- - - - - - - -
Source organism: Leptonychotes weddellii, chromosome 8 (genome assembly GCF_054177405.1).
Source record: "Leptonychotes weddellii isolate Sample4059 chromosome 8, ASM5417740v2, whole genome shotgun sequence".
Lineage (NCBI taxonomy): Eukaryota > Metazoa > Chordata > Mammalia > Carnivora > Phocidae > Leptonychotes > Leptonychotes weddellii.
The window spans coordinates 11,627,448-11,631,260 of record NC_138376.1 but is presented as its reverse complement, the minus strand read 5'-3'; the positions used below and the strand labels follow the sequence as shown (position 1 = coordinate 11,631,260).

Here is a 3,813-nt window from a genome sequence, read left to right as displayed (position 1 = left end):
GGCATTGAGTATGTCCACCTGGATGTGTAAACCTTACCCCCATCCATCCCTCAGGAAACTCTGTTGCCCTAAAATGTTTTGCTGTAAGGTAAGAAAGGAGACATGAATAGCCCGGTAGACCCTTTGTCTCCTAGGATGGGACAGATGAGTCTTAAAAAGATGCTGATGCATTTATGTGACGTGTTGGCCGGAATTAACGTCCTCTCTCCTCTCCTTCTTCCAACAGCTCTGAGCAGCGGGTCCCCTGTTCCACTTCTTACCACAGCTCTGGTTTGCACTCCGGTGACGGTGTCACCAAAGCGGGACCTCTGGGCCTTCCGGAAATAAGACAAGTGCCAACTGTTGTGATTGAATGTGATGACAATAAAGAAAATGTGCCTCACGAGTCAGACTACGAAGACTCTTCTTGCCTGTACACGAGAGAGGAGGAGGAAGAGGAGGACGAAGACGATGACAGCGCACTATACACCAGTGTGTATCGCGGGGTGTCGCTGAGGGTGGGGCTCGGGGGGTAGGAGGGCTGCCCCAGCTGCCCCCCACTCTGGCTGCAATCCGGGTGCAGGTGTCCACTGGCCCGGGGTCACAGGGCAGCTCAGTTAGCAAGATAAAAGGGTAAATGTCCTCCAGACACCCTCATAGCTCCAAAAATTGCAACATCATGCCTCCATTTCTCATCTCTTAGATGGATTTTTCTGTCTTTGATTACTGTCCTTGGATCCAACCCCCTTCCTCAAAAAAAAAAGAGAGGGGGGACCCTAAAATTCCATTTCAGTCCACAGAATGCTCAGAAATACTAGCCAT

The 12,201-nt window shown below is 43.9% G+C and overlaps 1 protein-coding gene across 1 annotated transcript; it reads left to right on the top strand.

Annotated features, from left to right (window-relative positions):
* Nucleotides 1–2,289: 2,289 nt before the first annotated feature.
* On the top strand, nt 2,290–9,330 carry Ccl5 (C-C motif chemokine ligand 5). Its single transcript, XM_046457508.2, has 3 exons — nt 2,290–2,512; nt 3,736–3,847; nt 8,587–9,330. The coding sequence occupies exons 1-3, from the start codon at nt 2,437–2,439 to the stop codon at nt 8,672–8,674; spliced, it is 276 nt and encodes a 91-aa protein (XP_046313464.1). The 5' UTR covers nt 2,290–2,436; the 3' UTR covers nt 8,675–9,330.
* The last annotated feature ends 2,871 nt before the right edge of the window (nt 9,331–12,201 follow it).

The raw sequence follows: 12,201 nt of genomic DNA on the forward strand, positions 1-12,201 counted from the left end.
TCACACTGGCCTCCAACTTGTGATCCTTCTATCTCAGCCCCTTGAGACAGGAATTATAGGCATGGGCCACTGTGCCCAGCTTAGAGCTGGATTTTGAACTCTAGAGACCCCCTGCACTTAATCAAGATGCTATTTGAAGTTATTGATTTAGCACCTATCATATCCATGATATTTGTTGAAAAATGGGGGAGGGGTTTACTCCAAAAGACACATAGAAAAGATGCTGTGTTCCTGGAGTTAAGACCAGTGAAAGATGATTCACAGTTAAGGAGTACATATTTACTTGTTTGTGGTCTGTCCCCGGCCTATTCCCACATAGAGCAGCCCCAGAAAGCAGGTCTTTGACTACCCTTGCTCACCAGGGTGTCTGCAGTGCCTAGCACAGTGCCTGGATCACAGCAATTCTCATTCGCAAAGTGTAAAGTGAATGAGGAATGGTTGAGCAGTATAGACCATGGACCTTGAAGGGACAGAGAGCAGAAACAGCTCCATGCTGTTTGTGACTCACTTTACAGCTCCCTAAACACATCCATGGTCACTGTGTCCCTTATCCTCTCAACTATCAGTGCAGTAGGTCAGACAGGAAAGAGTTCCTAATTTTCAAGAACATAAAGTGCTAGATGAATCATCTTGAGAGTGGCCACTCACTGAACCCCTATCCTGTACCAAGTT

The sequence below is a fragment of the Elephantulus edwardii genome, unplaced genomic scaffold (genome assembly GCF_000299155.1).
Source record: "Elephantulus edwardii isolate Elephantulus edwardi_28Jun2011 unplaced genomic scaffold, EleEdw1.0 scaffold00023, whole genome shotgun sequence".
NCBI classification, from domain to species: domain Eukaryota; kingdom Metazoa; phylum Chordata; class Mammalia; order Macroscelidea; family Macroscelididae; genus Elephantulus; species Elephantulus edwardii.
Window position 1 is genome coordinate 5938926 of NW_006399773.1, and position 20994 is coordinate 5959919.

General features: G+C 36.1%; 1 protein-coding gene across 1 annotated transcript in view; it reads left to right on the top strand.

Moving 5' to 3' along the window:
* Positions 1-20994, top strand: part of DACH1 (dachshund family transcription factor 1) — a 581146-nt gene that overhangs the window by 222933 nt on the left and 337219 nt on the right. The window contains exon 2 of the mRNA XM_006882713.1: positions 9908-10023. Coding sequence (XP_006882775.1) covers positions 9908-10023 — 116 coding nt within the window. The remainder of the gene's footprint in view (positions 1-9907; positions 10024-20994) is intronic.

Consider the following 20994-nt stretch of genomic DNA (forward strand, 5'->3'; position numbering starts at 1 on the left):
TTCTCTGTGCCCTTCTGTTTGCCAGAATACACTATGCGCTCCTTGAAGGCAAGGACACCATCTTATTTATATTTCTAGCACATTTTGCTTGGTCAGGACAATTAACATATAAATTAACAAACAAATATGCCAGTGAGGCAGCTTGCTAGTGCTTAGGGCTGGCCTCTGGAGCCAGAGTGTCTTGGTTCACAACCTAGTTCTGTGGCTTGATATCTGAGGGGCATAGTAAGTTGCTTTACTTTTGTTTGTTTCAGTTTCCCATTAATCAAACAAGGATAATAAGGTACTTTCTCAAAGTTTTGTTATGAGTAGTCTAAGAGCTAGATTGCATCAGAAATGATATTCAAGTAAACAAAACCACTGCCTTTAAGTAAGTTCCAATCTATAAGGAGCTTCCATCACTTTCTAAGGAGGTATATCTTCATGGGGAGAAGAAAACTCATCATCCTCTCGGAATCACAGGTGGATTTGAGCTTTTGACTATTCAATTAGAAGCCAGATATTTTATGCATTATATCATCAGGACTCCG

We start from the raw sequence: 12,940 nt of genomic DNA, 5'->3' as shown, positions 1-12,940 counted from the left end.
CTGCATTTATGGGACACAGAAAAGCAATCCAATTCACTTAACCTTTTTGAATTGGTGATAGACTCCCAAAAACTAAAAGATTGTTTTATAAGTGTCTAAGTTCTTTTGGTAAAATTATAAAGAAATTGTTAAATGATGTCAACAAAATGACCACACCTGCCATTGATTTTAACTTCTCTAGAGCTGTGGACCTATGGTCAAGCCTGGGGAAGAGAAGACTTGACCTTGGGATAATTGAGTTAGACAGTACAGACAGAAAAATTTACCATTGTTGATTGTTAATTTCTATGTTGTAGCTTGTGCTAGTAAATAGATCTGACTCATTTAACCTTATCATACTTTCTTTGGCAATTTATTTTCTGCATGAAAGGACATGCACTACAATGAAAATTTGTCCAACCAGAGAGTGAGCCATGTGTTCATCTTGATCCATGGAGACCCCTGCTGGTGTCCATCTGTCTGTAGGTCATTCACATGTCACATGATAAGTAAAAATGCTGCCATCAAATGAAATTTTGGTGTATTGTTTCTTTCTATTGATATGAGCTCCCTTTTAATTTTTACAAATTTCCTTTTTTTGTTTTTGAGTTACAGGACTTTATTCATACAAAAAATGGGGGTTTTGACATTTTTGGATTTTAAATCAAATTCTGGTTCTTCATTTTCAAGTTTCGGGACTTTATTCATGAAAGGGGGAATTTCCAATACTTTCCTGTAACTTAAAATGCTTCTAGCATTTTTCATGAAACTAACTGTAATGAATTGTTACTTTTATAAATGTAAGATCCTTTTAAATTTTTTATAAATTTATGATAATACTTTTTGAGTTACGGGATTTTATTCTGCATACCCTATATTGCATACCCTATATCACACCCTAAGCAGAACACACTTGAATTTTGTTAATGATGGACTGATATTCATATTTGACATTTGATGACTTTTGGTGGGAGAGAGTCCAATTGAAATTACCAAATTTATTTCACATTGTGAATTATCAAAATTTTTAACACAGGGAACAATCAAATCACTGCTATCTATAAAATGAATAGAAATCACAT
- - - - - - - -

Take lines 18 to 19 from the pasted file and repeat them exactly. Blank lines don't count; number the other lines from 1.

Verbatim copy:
General features: G+C 36.1%; 1 protein-coding gene across 1 annotated transcript in view; it reads left to right on the top strand.

Moving 5' to 3' along the window: